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Moving to a different beat

  • Article by: JAY BOLLER
  • Special to the Star Tribune
  • January 27, 2011 - 8:53 AM

Getting physically and emotionally fit can be challenging, but something as simple as music can help.

Music's healing properties have been lauded since the days of Aristotle, when physicians were often also trained as musicians, said assistant University of Minnesota music therapy professor Annie Heiderscheit.

"Rhythm is very much a part of our being," she said. "From our heartbeat, to our breathing, to our brainwave patterns, to our digestive cycle, to our speech pattern, to our 'gate' pattern -- everything has rhythm."

Music therapists invoke what's known as entrainment -- essentially training one's brain -- to synchronize bodies with rhythms, reducing stress and anxiety, Heiderscheit said. It's a powerful tool that can aid with eating disorders, general medical treatment, hospice care and any number of areas in between.

Music therapy's flexibility is one of its greatest strengths, she said, because it works when people are actively creating music or simply listening to it.

Three Twin Cities residents use music for relaxation and fitness in different settings. Here are their stories:

PAM MURPHY HIGH SCHOOL TEACHER

At first, Pam Murphy played classical music in her classroom for one reason: background noise. With no vocals to compete over, it was the logical choice and became a constant. But she soon learned it was also a boon to her kids' brains. "I started doing some more research and found that classical music is actually conducive to math learning," said Murphy, who teaches pre-calc and geometry at Minneapolis Southwest High School. She added that the Ke$ha-reared youths never complain about classical pieces. The orchestral offerings have another benefit, too. "It absolutely helps me relax throughout the day," Murphy added. "It's soothing."

What she recommends: KSJN (99.5 FM).

MOLLY FURGESON

ZUMBA INSTRUCTOR

Zumba is the Latin-flavored dance fitness craze that combines salsa, merengue and reggaeton. "It sure feels like it [is getting more popular] to me," said Molly Furgeson, who teaches Zumba. "My classes are certainly growing and it sounds like they're getting 300 people on a Sunday at LifeTime Fitness Zumba classes." The secret to Zumba is intrinsically tied to the music: Participants get so busy dancing they forget they're also getting a workout. Bit of a clod on the dance floor? No worries, says Furgeson. "It can be quite the workout," she said. "But what's great about it is that people can adapt it to their fitness level."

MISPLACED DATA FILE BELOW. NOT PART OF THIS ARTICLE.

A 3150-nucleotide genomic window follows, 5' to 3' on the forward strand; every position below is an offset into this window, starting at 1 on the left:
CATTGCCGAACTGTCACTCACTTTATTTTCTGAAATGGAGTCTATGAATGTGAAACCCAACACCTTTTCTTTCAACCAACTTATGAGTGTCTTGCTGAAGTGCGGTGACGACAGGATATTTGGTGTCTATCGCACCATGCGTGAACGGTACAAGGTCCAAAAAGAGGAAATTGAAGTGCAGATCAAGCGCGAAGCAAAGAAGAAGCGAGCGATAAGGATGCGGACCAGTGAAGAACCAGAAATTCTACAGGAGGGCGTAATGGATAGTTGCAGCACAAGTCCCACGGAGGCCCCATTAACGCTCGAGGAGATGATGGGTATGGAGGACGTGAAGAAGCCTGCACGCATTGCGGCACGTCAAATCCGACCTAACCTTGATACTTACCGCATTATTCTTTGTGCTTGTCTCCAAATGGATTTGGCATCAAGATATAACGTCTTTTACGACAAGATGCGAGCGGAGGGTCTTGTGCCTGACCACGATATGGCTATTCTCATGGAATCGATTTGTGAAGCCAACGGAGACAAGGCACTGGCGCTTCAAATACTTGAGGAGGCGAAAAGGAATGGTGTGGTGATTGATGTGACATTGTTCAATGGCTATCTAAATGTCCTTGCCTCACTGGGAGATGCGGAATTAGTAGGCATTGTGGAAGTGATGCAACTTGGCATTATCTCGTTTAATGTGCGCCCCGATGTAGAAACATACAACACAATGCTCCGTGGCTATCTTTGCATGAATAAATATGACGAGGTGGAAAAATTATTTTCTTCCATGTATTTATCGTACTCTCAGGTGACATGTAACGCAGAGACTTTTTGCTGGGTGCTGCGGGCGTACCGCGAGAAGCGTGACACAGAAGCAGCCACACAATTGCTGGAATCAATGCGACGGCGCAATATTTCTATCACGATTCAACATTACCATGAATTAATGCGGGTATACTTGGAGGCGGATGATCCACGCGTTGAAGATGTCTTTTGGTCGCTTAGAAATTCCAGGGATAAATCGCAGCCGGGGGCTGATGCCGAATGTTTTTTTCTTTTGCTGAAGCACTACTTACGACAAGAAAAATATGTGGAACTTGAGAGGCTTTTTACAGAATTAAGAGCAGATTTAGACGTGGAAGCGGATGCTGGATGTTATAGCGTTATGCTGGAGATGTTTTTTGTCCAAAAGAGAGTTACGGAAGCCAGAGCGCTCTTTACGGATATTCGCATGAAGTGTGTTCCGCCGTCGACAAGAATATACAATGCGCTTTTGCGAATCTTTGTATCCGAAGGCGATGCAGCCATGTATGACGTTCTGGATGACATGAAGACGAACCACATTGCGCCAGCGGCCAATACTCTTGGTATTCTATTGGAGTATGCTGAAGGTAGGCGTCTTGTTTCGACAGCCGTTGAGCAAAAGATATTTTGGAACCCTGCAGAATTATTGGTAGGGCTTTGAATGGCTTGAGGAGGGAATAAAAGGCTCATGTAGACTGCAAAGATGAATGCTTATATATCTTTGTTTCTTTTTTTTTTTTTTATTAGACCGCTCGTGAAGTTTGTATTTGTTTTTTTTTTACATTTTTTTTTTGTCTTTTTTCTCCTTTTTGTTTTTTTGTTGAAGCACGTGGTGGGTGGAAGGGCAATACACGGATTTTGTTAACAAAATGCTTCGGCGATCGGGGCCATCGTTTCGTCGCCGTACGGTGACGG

What she recommends: Harry Belafonte, Daddy Yankee, Ricky Martin.

MARY LUGER-SARTOR MASSEUSE

The massage is a sensory experience and Mary Luger-Sartor, owner of Massage & Healing by Mary and Friends in northeast Minneapolis, thinks music is a key element. "Music is soothing and flowing, so it helps the person on the table relax," she said of her shop's melodic aesthetic. "You have reggae on? They're not gonna relax; they're gonna want to move." Luger-Sartor leaves the play list up to the customer, but flute and harp music are standbys. Some clients prefer more offbeat selections, including one who vibes on bagpipes and another who prefers bluegrass with his rubdown.

Her recommendation: David Young on recorder, Robin Berry on harp.

Jay Boller is a Twin Cities freelance writer.

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